Kevin Tall: So, how’s life in The Shire?
Dominic Monaghan: Life is pretty good. Everything is ticking along pretty well. I am trying to avoid this crazy Los Angeles sun and get on with stuff. It’s the start of the Premier League football season in England so I’m pretty excited about that, but for the most part, yeah, no grumbles.
Talk to me about your latest project, The Day.
So, The Day is a post-apocalyptic siege movie in which our five heroes, for want of a better word, are trying to get from one part of America to another while the basic standards and rules of society have kind of broken down. There’s no electricity, there’s no running water, there doesn’t appear to be any food or animals to eat and it’s what happens to society when things start to fall apart.
You had kind of an unnatural relationship with those jars of seeds; is there something we should know?
Well I think the seeds kind of symbolize everything that my character, Rick, is trying to achieve. He calls these seeds “Hope” and “Faith” and I think he has a dream, everyone has a dream, and his particular dream is for everyone to get to a particular place where it’s safe enough and contained enough where they can plant those seeds and grow some food and get back to a sense of a normal life. So the seeds are almost a symbol of where they’re headed.
The movie never really makes it clear what exactly these people actually survived; is that something you discussed with the director and the writers?
I think they wanted us to make up our own ideas and I think that’s the hope with the audience as well. A lot of times, when these large events occur, unless you’re able to get to a television or read a newspaper, you don’t now what’s happened; you just know that something has happened. You’re not too sure of the events and if an apocalyptic thing happens where all electricity is wiped out and a lot of human are wiped out, there probably won’t be the chance to actually read and learn what happened. And not only that but after the course of a week or two of trying to work out what happened, you just forget about that because it’s not quite as important; what’s important is finding shelter and making fires and finding food.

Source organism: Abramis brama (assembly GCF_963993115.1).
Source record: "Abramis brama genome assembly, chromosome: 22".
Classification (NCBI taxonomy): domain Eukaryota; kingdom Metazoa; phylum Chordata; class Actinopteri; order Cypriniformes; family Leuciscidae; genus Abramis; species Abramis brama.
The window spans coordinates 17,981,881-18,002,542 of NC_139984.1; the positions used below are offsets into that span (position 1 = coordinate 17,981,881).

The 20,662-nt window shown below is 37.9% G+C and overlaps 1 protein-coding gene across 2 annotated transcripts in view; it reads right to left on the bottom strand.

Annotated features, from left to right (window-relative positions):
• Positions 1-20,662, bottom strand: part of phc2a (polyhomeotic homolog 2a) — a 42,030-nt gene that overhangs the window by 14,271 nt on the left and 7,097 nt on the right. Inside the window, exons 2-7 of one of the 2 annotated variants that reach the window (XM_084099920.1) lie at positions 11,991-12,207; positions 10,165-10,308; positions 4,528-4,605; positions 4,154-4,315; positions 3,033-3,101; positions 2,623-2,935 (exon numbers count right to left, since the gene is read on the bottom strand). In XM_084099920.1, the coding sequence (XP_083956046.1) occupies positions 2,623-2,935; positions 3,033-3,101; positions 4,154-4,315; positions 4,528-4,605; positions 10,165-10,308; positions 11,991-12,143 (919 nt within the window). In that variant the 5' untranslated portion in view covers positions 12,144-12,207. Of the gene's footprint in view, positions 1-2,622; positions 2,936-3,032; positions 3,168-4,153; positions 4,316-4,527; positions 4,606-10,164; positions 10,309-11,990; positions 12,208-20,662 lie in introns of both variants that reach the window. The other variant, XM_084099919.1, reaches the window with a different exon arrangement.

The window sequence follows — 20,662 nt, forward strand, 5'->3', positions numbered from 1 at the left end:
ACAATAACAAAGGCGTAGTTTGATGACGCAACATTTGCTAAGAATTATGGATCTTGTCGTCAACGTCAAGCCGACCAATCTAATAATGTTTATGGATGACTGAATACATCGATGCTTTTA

Have you seen the final cut of the film?
And what did you think?
I like it. The Day is going to be one of those films that, I think in a few year’s time, someone will ask me, “Hey, what’s a film of yours that I might not have seen that isn’t quite as wide-reaching as something like Lord of the Rings or Wolverine?” And I would say, “Go watch The Day.” I’m proud of the feeling of the film; it doesn’t pull any punches, it doesn’t have any real Hollywood elements to it. It feels like that, potentially, could be what really happens to those people.
Stylistically, it’s very minimalist on color and use of non-diegetic sound. What did you think?
I think they were attempting to kind of strip away all the glamour from the world, so there’s no animals. There’s certainly no blues or yellows or reds. There’s nothing really about the world anymore that is attractive or comforting or fun and I think they also did that in the moves with the camera. It kind of jolts about, it’s handheld a lot. It makes you feel uncomfortable; it makes you feel like you’re going through something traumatic. So all those things will hopefully help to make the audience feel a little uneasy.
With Charlie Pace on LOST, Chris Bradley in the Wolverine movie and now Rick, your career has kind of an alarming trend of characters that die way too early. What the hell man? Couldn’t Rick have just stubbed his toe or gotten his foot caught in a bear trap?